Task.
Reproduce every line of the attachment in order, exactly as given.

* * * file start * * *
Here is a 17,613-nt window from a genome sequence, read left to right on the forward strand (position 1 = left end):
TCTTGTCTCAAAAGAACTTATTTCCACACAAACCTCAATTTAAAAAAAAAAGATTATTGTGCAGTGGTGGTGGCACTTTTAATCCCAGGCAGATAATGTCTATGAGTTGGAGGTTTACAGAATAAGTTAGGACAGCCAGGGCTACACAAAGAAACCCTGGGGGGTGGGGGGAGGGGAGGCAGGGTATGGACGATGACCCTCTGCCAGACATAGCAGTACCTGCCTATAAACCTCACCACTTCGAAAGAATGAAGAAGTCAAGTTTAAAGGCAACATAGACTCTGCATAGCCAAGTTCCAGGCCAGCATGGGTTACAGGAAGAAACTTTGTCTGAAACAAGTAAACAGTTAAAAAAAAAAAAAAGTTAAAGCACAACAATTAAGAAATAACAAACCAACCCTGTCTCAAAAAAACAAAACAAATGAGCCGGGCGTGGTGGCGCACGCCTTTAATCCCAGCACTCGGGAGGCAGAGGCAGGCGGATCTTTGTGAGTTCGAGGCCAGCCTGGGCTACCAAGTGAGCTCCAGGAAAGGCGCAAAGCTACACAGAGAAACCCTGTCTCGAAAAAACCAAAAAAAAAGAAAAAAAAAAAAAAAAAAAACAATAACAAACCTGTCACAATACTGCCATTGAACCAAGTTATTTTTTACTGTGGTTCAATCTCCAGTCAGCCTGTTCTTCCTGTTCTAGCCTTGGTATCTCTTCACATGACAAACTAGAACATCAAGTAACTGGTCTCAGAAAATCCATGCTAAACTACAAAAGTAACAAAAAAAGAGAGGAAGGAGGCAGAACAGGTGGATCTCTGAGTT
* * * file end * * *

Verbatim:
Here is a 17,613-nt window from a genome sequence, read left to right on the forward strand (position 1 = left end):
TCTTGTCTCAAAAGAACTTATTTCCACACAAACCTCAATTTAAAAAAAAAAGATTATTGTGCAGTGGTGGTGGCACTTTTAATCCCAGGCAGATAATGTCTATGAGTTGGAGGTTTACAGAATAAGTTAGGACAGCCAGGGCTACACAAAGAAACCCTGGGGGGTGGGGGGAGGGGAGGCAGGGTATGGACGATGACCCTCTGCCAGACATAGCAGTACCTGCCTATAAACCTCACCACTTCGAAAGAATGAAGAAGTCAAGTTTAAAGGCAACATAGACTCTGCATAGCCAAGTTCCAGGCCAGCATGGGTTACAGGAAGAAACTTTGTCTGAAACAAGTAAACAGTTAAAAAAAAAAAAAAGTTAAAGCACAACAATTAAGAAATAACAAACCAACCCTGTCTCAAAAAAACAAAACAAATGAGCCGGGCGTGGTGGCGCACGCCTTTAATCCCAGCACTCGGGAGGCAGAGGCAGGCGGATCTTTGTGAGTTCGAGGCCAGCCTGGGCTACCAAGTGAGCTCCAGGAAAGGCGCAAAGCTACACAGAGAAACCCTGTCTCGAAAAAACCAAAAAAAAAGAAAAAAAAAAAAAAAAAAAACAATAACAAACCTGTCACAATACTGCCATTGAACCAAGTTATTTTTTACTGTGGTTCAATCTCCAGTCAGCCTGTTCTTCCTGTTCTAGCCTTGGTATCTCTTCACATGACAAACTAGAACATCAAGTAACTGGTCTCAGAAAATCCATGCTAAACTACAAAAGTAACAAAAAAAGAGAGGAAGGAGGCAGAACAGGTGGATCTCTGAGTT